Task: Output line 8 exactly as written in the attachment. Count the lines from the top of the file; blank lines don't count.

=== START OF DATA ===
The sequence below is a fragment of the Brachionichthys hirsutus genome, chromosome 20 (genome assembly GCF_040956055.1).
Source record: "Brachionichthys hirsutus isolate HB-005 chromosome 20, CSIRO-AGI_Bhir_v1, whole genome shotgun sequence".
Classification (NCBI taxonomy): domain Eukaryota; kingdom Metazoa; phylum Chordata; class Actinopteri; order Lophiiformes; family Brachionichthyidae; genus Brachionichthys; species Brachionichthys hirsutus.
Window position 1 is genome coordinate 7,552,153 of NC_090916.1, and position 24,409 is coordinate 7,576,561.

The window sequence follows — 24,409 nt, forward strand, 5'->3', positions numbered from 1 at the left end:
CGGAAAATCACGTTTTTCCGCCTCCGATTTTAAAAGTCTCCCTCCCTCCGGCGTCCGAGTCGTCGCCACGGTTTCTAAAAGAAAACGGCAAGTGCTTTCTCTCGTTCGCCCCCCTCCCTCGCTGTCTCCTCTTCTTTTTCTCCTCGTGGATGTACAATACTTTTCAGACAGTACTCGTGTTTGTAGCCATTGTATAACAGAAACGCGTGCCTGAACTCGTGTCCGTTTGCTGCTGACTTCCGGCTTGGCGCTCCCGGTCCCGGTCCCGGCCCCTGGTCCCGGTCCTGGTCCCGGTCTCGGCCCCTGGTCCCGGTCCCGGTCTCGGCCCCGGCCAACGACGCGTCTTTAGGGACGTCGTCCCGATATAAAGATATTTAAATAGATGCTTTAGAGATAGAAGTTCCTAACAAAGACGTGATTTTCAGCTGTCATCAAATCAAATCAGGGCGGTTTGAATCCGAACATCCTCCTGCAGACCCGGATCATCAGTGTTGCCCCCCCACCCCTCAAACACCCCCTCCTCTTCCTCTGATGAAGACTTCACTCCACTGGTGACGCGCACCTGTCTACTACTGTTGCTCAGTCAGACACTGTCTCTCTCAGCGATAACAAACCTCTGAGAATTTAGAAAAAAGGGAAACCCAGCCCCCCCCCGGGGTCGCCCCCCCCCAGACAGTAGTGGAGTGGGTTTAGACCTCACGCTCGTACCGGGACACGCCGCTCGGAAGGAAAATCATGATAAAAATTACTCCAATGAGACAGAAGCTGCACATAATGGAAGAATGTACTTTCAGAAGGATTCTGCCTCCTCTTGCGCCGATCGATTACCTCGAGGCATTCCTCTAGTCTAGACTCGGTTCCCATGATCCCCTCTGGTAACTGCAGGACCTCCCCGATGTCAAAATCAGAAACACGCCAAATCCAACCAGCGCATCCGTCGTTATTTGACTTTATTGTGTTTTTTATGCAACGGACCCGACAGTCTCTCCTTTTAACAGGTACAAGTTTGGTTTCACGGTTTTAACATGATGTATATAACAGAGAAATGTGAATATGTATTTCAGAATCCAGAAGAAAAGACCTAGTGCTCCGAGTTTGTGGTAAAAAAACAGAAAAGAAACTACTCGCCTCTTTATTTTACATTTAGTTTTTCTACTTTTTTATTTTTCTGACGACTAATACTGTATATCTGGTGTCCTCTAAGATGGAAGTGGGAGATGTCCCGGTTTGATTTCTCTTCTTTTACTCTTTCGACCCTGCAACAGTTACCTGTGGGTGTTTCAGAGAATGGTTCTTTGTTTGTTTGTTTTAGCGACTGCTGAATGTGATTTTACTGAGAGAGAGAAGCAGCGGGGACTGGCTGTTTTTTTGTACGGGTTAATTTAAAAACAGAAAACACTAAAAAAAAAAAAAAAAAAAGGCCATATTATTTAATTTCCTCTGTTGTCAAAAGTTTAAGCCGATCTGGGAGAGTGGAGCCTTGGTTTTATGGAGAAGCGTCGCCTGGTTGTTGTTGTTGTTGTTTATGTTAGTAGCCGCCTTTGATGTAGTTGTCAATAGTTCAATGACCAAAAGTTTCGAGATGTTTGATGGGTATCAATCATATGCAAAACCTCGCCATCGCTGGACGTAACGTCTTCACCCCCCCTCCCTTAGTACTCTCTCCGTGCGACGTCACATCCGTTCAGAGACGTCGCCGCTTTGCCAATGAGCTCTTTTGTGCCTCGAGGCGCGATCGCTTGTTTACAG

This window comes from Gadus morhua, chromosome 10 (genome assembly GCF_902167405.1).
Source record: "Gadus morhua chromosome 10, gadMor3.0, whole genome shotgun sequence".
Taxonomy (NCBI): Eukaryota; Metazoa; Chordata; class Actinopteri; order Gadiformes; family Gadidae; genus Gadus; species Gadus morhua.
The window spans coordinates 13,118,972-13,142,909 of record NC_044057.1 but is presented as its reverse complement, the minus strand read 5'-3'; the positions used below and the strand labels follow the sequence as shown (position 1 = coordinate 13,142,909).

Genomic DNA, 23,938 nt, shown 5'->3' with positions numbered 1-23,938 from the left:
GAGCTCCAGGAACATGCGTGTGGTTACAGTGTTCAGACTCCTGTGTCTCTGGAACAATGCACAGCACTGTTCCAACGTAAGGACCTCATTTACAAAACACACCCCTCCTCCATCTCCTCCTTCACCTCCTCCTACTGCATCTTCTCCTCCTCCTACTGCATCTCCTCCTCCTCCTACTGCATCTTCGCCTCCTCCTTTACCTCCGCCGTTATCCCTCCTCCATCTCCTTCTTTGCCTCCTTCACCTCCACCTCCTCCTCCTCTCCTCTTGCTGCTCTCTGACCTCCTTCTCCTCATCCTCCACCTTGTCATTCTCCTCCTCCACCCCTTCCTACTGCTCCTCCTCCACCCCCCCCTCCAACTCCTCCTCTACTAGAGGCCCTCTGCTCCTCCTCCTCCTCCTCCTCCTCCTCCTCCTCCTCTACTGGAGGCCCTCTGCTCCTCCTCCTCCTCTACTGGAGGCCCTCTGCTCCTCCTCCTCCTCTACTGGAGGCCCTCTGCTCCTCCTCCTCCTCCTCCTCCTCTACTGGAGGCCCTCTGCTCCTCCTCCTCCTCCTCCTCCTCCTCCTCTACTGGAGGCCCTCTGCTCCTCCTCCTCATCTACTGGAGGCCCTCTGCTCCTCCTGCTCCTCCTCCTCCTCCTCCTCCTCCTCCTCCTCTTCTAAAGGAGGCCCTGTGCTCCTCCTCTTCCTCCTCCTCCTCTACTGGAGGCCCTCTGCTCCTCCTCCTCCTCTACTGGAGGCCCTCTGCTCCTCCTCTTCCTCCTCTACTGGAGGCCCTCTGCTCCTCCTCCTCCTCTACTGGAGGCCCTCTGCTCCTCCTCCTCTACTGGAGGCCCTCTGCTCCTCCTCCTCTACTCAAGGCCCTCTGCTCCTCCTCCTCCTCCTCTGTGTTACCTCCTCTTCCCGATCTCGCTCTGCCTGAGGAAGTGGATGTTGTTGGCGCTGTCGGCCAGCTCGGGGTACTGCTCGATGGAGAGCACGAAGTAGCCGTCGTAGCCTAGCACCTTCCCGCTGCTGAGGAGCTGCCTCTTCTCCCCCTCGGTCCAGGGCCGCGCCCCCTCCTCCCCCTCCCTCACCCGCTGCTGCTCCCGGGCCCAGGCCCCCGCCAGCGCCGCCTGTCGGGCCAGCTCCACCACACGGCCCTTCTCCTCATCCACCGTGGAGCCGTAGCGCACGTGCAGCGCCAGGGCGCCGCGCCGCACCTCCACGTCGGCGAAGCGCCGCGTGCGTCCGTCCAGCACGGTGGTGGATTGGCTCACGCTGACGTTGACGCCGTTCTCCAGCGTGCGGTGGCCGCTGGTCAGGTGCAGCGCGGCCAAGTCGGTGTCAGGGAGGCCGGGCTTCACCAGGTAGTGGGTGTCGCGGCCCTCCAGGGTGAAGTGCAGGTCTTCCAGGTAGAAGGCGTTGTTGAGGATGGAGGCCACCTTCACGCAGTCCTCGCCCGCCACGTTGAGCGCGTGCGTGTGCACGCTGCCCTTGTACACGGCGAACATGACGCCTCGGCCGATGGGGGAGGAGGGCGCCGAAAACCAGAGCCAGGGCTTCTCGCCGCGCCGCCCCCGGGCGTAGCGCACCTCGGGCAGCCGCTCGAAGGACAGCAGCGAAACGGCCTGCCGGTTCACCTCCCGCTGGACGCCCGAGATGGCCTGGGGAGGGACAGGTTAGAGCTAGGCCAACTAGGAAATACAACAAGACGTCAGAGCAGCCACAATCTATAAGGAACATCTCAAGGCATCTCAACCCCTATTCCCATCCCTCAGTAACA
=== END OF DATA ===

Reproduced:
Source record: "Gadus morhua chromosome 10, gadMor3.0, whole genome shotgun sequence".